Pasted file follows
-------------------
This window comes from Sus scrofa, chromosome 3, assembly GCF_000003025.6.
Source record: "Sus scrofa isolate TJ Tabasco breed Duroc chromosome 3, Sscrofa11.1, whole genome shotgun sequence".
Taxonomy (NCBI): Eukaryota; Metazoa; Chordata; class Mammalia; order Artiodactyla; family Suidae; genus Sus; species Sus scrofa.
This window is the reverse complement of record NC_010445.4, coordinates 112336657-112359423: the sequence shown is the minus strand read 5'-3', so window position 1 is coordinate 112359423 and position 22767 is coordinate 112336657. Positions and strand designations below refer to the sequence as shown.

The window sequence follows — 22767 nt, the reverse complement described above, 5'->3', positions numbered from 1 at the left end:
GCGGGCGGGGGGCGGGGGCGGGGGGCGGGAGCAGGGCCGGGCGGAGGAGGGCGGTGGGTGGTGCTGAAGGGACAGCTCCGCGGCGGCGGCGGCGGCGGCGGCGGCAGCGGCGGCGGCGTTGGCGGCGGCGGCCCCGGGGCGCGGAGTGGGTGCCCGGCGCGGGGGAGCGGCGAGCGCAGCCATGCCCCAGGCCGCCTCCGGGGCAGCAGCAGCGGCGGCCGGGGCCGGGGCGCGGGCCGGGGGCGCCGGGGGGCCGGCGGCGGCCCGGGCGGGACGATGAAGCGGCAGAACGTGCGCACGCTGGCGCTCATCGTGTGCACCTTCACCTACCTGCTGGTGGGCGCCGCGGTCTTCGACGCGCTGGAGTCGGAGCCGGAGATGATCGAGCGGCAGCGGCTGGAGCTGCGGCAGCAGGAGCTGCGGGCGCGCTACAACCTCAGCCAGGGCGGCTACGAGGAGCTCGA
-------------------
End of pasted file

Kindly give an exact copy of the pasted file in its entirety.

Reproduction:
This window comes from Sus scrofa, chromosome 3, assembly GCF_000003025.6.
Source record: "Sus scrofa isolate TJ Tabasco breed Duroc chromosome 3, Sscrofa11.1, whole genome shotgun sequence".
Taxonomy (NCBI): Eukaryota; Metazoa; Chordata; class Mammalia; order Artiodactyla; family Suidae; genus Sus; species Sus scrofa.
This window is the reverse complement of record NC_010445.4, coordinates 112336657-112359423: the sequence shown is the minus strand read 5'-3', so window position 1 is coordinate 112359423 and position 22767 is coordinate 112336657. Positions and strand designations below refer to the sequence as shown.

The window sequence follows — 22767 nt, the reverse complement described above, 5'->3', positions numbered from 1 at the left end:
GCGGGCGGGGGGCGGGGGCGGGGGGCGGGAGCAGGGCCGGGCGGAGGAGGGCGGTGGGTGGTGCTGAAGGGACAGCTCCGCGGCGGCGGCGGCGGCGGCGGCGGCAGCGGCGGCGGCGTTGGCGGCGGCGGCCCCGGGGCGCGGAGTGGGTGCCCGGCGCGGGGGAGCGGCGAGCGCAGCCATGCCCCAGGCCGCCTCCGGGGCAGCAGCAGCGGCGGCCGGGGCCGGGGCGCGGGCCGGGGGCGCCGGGGGGCCGGCGGCGGCCCGGGCGGGACGATGAAGCGGCAGAACGTGCGCACGCTGGCGCTCATCGTGTGCACCTTCACCTACCTGCTGGTGGGCGCCGCGGTCTTCGACGCGCTGGAGTCGGAGCCGGAGATGATCGAGCGGCAGCGGCTGGAGCTGCGGCAGCAGGAGCTGCGGGCGCGCTACAACCTCAGCCAGGGCGGCTACGAGGAGCTCGA